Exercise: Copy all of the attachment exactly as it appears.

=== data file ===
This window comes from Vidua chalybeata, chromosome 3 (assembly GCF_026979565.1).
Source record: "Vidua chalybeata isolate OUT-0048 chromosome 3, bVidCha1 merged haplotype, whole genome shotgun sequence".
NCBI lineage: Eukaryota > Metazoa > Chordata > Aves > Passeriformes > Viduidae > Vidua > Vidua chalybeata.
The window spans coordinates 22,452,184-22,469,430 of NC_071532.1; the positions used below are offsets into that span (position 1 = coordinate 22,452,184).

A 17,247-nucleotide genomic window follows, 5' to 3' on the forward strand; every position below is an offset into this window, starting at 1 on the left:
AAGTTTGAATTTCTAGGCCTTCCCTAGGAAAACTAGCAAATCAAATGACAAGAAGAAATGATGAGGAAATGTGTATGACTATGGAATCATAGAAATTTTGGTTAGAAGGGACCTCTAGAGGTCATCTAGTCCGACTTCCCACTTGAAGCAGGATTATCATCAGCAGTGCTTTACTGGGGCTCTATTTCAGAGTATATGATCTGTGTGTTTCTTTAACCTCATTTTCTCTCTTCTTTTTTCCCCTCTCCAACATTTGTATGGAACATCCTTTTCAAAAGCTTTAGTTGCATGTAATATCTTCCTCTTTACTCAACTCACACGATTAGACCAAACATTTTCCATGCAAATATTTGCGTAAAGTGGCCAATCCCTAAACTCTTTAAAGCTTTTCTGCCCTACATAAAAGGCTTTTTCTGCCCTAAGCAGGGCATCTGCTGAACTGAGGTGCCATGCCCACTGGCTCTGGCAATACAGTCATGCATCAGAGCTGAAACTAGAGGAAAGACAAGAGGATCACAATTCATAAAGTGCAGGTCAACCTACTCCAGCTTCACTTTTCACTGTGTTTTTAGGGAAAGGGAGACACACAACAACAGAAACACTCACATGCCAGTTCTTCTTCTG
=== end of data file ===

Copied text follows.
This window comes from Vidua chalybeata, chromosome 3 (assembly GCF_026979565.1).
Source record: "Vidua chalybeata isolate OUT-0048 chromosome 3, bVidCha1 merged haplotype, whole genome shotgun sequence".
NCBI lineage: Eukaryota > Metazoa > Chordata > Aves > Passeriformes > Viduidae > Vidua > Vidua chalybeata.
The window spans coordinates 22,452,184-22,469,430 of NC_071532.1; the positions used below are offsets into that span (position 1 = coordinate 22,452,184).

A 17,247-nucleotide genomic window follows, 5' to 3' on the forward strand; every position below is an offset into this window, starting at 1 on the left:
AAGTTTGAATTTCTAGGCCTTCCCTAGGAAAACTAGCAAATCAAATGACAAGAAGAAATGATGAGGAAATGTGTATGACTATGGAATCATAGAAATTTTGGTTAGAAGGGACCTCTAGAGGTCATCTAGTCCGACTTCCCACTTGAAGCAGGATTATCATCAGCAGTGCTTTACTGGGGCTCTATTTCAGAGTATATGATCTGTGTGTTTCTTTAACCTCATTTTCTCTCTTCTTTTTTCCCCTCTCCAACATTTGTATGGAACATCCTTTTCAAAAGCTTTAGTTGCATGTAATATCTTCCTCTTTACTCAACTCACACGATTAGACCAAACATTTTCCATGCAAATATTTGCGTAAAGTGGCCAATCCCTAAACTCTTTAAAGCTTTTCTGCCCTACATAAAAGGCTTTTTCTGCCCTAAGCAGGGCATCTGCTGAACTGAGGTGCCATGCCCACTGGCTCTGGCAATACAGTCATGCATCAGAGCTGAAACTAGAGGAAAGACAAGAGGATCACAATTCATAAAGTGCAGGTCAACCTACTCCAGCTTCACTTTTCACTGTGTTTTTAGGGAAAGGGAGACACACAACAACAGAAACACTCACATGCCAGTTCTTCTTCTG